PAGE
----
Love your clothes and always learn to know more about what you are wearing! That’s the new mantra for sustainable and ethical fashionistas.
You must be wondering why Tickled Pink is talking about sustainable fashion, it’s not a unique topic. But it’s also a topic which is not much spoken about as it possesses a threat to fast fashion brands and the people related to it.
Now, why should you be conscious about knowing the ‘BTS stories’ of lower price fashion products?
Fast fashion is all about producing more and more products and selling them at a lower price. Fast Fashion brands have been associated with overproduction, waste, deplorable working conditions, and terrible environmental impact.
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Slow or traditional fashion usually has 2-3 collection cycles per annum (summer/spring collection and winter/fall collection). Fast fashion, on the other hand, produces 50+ collections in a year whereas ultra-fast fashion makers use real-time data to produce perpetually until the supply is rejected due to market exhaustion.
One billion fast-fashion products are produced annually. All the textile waste and used products are dumped or incinerated in the landfills every second every day…
We are not being kind to our environment.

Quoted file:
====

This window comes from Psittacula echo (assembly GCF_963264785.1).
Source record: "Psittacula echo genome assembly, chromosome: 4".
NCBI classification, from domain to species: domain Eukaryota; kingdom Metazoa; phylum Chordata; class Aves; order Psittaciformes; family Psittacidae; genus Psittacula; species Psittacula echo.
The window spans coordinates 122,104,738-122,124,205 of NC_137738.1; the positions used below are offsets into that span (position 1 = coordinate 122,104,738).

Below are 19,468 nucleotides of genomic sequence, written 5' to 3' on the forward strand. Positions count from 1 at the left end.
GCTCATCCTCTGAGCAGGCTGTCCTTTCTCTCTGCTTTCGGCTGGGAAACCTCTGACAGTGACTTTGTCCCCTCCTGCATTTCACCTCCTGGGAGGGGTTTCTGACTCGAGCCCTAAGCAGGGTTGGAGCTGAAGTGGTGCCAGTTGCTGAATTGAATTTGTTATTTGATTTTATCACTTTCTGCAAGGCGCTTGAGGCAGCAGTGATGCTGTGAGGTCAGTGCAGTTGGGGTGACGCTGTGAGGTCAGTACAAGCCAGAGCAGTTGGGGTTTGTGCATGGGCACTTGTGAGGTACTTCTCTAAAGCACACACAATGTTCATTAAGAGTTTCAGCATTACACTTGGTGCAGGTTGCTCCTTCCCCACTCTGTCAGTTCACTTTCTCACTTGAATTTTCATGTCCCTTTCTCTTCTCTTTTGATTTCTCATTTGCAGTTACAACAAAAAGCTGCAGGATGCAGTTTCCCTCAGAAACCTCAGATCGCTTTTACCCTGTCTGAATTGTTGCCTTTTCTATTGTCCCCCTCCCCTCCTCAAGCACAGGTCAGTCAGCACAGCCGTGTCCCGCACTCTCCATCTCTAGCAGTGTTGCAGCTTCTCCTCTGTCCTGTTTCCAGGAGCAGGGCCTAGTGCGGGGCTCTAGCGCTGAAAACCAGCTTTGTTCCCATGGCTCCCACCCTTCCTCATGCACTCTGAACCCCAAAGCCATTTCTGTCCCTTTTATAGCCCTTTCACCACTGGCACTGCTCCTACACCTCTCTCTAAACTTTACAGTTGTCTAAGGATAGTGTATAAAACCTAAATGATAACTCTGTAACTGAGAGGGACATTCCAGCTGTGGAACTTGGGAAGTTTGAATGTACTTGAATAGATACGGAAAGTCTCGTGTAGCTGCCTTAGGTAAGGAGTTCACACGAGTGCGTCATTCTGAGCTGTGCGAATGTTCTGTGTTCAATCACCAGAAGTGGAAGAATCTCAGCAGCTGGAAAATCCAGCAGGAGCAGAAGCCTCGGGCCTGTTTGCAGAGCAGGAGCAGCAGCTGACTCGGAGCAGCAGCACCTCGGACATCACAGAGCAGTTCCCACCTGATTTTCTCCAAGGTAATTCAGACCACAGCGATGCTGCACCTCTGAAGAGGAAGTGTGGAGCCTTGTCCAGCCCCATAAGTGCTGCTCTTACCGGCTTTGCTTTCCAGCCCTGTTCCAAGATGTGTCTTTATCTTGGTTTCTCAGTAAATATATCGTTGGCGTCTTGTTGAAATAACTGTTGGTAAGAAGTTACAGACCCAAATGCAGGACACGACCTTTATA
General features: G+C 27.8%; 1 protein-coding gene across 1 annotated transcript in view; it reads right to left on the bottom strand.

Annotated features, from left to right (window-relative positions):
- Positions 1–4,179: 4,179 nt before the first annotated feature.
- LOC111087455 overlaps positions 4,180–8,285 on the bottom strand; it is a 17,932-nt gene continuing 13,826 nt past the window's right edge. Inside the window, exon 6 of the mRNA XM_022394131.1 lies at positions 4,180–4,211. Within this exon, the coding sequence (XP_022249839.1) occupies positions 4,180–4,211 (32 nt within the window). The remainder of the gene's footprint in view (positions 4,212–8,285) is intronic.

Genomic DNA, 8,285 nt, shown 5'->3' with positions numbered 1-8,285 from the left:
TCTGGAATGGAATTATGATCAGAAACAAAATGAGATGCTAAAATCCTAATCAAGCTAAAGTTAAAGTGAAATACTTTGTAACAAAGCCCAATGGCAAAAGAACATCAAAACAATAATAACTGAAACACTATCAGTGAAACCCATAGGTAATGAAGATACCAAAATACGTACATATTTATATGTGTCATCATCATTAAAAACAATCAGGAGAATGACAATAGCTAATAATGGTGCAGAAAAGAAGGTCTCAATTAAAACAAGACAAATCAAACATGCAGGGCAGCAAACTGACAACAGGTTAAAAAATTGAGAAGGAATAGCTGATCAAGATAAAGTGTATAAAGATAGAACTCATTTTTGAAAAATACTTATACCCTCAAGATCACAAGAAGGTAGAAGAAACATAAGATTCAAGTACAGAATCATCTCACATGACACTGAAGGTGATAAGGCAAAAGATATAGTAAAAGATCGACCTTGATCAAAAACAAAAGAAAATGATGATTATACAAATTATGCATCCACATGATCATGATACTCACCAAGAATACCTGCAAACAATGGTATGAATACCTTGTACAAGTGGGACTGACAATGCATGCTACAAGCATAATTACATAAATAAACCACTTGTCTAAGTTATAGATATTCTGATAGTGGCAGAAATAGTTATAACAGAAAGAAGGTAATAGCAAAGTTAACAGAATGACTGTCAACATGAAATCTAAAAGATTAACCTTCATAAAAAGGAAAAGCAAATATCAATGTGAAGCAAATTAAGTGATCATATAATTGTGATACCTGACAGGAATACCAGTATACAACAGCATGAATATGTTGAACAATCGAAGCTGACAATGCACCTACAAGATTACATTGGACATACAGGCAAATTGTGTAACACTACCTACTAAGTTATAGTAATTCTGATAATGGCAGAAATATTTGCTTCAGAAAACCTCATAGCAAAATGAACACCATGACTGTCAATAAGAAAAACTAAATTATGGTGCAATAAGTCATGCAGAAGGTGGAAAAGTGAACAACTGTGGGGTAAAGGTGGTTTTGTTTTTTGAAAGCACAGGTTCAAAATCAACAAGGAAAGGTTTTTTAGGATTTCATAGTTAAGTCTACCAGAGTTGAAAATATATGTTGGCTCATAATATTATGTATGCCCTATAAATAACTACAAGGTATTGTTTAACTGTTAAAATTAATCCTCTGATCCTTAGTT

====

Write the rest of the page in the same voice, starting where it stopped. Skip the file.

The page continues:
Since the collapse of the Rana Plaza garment factory in Bangladesh in 2013, the fashion industry’s interest in sustainable and ethical fashion has grown tremendously.
The Rana Plaza Factory in Bangladesh where most of the fast-fashion brands manufacture their products collapsed in 2013, killing 1183 and injuring many more. They were not provided with proper working conditions and no safety benefits were given to them.
Now, who wants to wear/buy the products made by someone who was not even paid enough for it?
And the risk of the lives of garment factory workers around the world is not the only concern. The clothes we wear also exploit natural resources.
There is still hope if we all act a bit more responsibly.
Some of the sustainable fashion brands in India are:
While we are doing our bit the government is also taking small but effective steps towards sustainable fashion.
The NITI Aayog’s forum of the North East is looking to use and promote bamboo charcoal fiber in the fashion industry. Similarly, Khadi and Village Industries Commission (KVIC) is promoting khadi products.
Look, I said there was hope!
Go ahead and ask brands about how your product was made? Where was it made and who made it?
Let’s not make sustainable fashion a not so spoken about topic.
About the author:
Dhruvya is a fashion designer and is currently pursuing M.Sc. in Fashion Business(London, UK). After much research on sustainability, she has been able to change her lifestyle and wardrobe. She believes in minimalism and wants people to make conscious purchases, which can be used in multiple ways.